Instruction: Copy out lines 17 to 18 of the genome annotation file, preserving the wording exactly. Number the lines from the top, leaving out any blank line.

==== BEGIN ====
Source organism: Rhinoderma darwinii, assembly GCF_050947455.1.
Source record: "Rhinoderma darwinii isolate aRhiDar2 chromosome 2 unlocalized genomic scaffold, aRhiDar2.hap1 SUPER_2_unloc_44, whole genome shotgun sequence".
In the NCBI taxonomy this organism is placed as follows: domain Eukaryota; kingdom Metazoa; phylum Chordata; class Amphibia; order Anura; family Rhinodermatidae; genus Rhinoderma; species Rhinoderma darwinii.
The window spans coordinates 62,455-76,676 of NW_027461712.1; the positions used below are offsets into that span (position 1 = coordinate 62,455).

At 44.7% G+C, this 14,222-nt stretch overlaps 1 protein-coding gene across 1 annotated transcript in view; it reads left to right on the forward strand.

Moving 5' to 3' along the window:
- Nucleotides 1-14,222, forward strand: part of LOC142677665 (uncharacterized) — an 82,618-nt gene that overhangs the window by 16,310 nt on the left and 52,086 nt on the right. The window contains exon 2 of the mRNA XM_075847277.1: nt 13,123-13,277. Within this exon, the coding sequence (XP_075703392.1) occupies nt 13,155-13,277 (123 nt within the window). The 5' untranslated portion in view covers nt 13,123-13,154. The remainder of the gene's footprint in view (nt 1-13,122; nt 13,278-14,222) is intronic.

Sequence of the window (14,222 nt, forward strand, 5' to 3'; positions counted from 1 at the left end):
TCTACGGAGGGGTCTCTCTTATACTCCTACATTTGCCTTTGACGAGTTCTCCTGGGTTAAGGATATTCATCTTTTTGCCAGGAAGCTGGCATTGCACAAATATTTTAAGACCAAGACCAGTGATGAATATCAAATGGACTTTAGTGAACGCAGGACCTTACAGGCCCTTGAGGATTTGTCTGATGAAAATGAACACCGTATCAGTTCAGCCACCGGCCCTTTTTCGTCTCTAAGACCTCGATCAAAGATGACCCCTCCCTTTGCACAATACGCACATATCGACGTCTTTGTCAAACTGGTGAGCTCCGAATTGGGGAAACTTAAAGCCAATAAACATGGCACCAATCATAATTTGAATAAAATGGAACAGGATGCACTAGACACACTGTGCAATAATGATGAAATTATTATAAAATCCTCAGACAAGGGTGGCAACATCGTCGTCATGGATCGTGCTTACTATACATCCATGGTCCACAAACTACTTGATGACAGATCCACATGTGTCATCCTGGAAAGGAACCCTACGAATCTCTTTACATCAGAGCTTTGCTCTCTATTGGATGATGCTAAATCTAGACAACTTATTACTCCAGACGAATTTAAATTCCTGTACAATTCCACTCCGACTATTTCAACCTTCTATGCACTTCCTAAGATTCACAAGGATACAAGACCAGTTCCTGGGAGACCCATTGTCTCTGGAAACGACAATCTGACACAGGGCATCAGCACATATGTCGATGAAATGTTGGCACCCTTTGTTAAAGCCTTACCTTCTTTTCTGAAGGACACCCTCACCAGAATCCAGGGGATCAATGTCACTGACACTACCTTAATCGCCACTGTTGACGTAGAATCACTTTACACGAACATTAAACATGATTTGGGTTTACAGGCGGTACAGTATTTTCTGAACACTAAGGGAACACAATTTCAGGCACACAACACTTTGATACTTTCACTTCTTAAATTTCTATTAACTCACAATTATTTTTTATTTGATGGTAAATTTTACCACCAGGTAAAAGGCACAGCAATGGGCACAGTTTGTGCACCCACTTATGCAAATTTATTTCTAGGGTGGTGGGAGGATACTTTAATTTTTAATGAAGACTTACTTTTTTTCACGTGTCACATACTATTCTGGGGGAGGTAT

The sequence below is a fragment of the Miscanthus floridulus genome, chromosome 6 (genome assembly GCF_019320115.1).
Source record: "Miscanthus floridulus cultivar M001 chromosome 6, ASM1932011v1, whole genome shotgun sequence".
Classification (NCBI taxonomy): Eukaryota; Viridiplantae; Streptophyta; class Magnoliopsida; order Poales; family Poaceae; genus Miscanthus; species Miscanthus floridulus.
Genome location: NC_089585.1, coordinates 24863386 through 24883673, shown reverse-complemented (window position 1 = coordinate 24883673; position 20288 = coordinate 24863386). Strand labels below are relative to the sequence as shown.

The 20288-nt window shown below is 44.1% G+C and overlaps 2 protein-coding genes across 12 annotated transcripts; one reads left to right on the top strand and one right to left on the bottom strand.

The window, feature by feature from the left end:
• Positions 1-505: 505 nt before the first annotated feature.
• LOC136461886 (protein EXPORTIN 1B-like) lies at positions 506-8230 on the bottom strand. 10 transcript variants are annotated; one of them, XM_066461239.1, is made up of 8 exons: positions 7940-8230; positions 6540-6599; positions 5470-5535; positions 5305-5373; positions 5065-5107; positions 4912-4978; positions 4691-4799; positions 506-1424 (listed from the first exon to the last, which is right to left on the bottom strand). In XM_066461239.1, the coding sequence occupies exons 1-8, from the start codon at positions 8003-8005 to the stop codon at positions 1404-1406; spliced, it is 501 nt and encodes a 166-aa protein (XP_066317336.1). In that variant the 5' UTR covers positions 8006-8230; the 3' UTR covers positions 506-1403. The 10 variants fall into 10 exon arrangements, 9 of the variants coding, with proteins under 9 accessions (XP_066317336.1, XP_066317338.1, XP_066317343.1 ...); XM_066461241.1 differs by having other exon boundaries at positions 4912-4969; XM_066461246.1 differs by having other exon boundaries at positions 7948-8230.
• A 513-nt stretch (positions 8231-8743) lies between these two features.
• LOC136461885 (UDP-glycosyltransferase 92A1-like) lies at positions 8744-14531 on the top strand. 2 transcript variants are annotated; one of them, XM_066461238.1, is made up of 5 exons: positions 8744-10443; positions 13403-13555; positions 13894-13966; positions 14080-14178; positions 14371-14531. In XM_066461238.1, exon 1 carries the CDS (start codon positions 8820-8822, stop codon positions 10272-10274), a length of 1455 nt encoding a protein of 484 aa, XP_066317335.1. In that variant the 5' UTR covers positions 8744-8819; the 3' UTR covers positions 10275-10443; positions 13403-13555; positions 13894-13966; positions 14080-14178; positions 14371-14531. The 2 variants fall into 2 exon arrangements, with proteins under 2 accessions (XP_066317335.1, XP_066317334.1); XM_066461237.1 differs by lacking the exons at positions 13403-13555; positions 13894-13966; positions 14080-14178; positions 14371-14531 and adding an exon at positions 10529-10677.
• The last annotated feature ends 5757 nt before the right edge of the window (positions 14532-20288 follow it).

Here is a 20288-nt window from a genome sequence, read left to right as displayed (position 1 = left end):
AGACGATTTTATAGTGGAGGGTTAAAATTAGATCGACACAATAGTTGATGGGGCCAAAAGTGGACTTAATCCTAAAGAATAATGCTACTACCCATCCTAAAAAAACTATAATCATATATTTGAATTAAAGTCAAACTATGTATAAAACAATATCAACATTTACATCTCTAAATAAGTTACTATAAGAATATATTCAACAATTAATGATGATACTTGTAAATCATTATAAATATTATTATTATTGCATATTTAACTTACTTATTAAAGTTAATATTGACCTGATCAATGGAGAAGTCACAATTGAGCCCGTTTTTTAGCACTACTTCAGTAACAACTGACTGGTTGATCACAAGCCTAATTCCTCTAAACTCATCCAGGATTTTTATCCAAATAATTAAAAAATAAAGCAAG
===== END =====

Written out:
• LOC136461886 (protein EXPORTIN 1B-like) lies at positions 506-8230 on the bottom strand. 10 transcript variants are annotated; one of them, XM_066461239.1, is made up of 8 exons: positions 7940-8230; positions 6540-6599; positions 5470-5535; positions 5305-5373; positions 5065-5107; positions 4912-4978; positions 4691-4799; positions 506-1424 (listed from the first exon to the last, which is right to left on the bottom strand). In XM_066461239.1, the coding sequence occupies exons 1-8, from the start codon at positions 8003-8005 to the stop codon at positions 1404-1406; spliced, it is 501 nt and encodes a 166-aa protein (XP_066317336.1). In that variant the 5' UTR covers positions 8006-8230; the 3' UTR covers positions 506-1403. The 10 variants fall into 10 exon arrangements, 9 of the variants coding, with proteins under 9 accessions (XP_066317336.1, XP_066317338.1, XP_066317343.1 ...); XM_066461241.1 differs by having other exon boundaries at positions 4912-4969; XM_066461246.1 differs by having other exon boundaries at positions 7948-8230.
• A 513-nt stretch (positions 8231-8743) lies between these two features.